Beware of Misleading Metrics: Q&A with Agile Coach Yvette Francino

Yvette Francino spent years as a software developer within IT organizations at IBM and Diners Club, International before moving on to IT management roles at companies including Sun Microsystems, TechTarget, and McKesson. She is an Agile coach, based in Boulder, Colorado.

QASymphony: Is Agile really “changing the world”? Will we still be talking about it in five years?

YF: We’ll still be talking about it.  Every year it keeps trending up. Now, Agile is being used in all kinds of areas. I just heard of a wedding planner who is using Scrum for project planning. I think a lot of the Agile terms are going to end up in dictionaries. Agile is more about project management and leadership techniques than software development. It’s not a magic bullet. And it has been around for a while. The concept is making small changes, inspect and adapt, grow and improve. The magic is in putting all this together.

QASymphony: What are some effective ways to measure the results of Agile?

YF: In software, metrics is a hot topic and it can be controversial. One classic Agile metric is velocity. My favorite metric comes from customer satisfaction, and there are many different ways to measure that. There are lots of metrics around quality. You need to be careful with defect counts, because there is so many types of defects and metrics can be misleading. My team once got an award for no defects reported after the release. Yet we found out later that we had no customers for the product, which is a worse problem. What you decide to measure should depend upon the product, your objectives and the customer needs. It mostly comes down to determining if customers are getting what they want.

QASymphony: In a recent article, you wrote that unit testing should comprise most of the automated testing activity. Why so?

YF: In unit testing you are testing a very small piece of code, so it is the easiest to automate. It is always automated because it’s programmatic. The further out that you go toward the UI, it gets more complicated due to the interdependencies in the code. If you have great coverage at the unit level you don’t need to go through every different code path later. Certain types of testing such as usability testing or exploratory testing cannot be automated. Save the manual testing for that type of creativity, but not for tedious logic testing which can be automated.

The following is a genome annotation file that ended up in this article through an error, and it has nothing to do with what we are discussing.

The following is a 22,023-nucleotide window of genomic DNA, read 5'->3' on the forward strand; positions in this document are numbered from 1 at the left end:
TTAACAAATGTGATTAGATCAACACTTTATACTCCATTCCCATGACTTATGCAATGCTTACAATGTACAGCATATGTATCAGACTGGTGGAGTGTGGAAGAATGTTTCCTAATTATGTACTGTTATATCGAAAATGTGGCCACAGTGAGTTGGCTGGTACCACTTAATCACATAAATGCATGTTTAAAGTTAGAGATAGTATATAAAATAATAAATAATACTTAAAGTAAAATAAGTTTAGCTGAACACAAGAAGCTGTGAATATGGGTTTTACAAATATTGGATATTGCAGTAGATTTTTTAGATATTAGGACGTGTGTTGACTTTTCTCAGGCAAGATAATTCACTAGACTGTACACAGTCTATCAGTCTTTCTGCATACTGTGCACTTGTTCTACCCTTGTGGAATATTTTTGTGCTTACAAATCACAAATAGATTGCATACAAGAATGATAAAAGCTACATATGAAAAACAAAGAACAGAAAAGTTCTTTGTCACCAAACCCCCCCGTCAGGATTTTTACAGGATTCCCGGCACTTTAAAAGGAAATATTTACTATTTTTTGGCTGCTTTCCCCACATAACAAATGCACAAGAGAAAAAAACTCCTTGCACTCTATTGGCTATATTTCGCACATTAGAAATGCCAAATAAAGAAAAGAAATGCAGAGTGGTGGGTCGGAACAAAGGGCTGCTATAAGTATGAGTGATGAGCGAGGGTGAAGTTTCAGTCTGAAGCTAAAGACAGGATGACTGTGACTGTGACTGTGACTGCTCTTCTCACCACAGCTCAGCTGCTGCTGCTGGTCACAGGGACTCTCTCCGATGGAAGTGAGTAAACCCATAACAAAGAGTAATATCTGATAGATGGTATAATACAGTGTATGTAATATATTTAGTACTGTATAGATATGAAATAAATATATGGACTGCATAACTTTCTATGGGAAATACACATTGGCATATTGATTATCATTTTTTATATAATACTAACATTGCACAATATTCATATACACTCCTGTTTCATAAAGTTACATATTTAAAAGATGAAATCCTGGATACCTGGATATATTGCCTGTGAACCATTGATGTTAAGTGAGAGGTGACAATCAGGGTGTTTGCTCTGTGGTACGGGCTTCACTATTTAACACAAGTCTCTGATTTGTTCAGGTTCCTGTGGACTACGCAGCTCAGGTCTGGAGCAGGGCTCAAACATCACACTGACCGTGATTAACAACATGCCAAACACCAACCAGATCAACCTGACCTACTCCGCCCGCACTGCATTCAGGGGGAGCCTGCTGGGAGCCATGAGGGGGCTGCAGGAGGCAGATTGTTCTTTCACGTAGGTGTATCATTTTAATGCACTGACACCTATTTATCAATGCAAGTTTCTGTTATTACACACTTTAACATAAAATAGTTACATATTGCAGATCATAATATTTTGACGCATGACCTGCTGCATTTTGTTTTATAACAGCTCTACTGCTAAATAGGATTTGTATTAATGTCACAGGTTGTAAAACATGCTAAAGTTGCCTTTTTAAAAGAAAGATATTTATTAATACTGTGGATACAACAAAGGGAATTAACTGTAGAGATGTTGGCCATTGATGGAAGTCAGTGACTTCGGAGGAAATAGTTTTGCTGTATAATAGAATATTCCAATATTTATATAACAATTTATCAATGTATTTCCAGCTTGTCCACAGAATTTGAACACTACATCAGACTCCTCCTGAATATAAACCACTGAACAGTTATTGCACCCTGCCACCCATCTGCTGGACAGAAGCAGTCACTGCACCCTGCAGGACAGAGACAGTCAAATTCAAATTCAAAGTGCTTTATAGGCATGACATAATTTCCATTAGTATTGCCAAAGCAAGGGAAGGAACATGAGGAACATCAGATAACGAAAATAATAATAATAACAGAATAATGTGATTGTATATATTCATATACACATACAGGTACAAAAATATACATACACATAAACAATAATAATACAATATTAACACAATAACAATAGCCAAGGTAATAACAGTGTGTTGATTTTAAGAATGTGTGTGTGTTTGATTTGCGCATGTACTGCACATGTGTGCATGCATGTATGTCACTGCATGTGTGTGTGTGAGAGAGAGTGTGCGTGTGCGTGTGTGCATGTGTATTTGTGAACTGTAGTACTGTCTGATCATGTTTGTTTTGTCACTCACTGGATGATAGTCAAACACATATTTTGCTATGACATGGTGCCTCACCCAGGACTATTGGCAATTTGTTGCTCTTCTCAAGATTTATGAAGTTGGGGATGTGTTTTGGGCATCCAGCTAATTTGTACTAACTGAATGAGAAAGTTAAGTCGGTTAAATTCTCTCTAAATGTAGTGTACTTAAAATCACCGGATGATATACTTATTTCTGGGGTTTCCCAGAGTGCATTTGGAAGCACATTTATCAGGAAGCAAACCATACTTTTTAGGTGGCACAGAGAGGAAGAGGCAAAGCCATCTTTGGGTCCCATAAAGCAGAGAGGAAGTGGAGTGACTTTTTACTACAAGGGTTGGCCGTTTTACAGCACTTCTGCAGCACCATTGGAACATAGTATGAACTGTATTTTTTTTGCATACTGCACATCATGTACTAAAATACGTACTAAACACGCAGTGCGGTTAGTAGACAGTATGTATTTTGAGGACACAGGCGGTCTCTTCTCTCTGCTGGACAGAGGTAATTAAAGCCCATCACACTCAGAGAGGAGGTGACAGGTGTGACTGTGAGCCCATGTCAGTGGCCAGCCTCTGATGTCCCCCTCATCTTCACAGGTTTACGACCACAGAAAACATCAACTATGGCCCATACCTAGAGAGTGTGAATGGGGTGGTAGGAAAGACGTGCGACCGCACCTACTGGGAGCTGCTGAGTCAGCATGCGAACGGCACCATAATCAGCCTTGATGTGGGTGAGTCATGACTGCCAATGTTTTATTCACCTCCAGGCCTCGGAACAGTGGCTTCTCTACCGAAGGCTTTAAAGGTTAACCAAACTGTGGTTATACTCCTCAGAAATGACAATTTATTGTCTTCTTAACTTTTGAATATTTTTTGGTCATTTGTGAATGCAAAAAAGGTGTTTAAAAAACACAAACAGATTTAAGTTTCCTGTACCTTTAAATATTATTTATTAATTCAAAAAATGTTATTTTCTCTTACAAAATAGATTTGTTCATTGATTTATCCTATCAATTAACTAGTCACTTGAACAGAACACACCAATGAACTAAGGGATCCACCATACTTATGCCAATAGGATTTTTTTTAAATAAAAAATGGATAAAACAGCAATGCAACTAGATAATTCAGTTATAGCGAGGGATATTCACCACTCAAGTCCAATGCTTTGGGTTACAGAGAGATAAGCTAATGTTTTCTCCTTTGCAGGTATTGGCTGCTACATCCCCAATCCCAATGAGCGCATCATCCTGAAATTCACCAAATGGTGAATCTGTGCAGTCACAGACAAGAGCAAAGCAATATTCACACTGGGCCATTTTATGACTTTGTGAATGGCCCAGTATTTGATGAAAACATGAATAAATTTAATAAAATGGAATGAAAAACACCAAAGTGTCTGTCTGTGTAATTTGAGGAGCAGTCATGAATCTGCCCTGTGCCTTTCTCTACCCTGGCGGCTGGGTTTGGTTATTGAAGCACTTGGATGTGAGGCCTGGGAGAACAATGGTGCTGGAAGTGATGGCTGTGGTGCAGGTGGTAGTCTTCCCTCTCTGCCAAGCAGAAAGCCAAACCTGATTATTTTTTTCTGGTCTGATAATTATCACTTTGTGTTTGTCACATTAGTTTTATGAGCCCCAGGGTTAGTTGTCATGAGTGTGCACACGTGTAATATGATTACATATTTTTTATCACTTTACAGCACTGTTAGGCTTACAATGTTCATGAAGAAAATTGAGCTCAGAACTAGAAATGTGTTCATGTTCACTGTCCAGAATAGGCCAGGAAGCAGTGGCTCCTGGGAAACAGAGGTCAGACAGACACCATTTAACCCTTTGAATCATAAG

QASymphony: What are the challenges for developers and testers to transition from manual testing to automated testing? Is it difficult to write automated tests?

YF: There are a lot of challenges with automation. Testers without coding experience or any knowledge of scripting languages will probably struggle. Automated testing is programmatic, and is essentially a form of coding. While some tools don’t require actual coding, you can use the English language, you still need to put in the right keywords which translate into code. Understanding those logical patterns of development are important. Testers don’t need the same skill sets as developers but since they are part of the same team in Agile, understanding what developers are doing, and having a common language is important.  Putting an automation test framework in place and building up the skillset of the technologies used can be a big challenge for teams.

QASymphony: Where and how does manual testing still have a place?

YF: Some people have the opinion that you can automate everything. Yet my feeling is that you still need manual testers. There’s also the option of using beta customers as the testers. So the question may become, who does the manual testing? I have found that at enterprise companies at least, there is usually a combination of manual and automated testing. Manual tests are necessary, again, for exploratory tests and other tests that require human feedback, such as usability tests.

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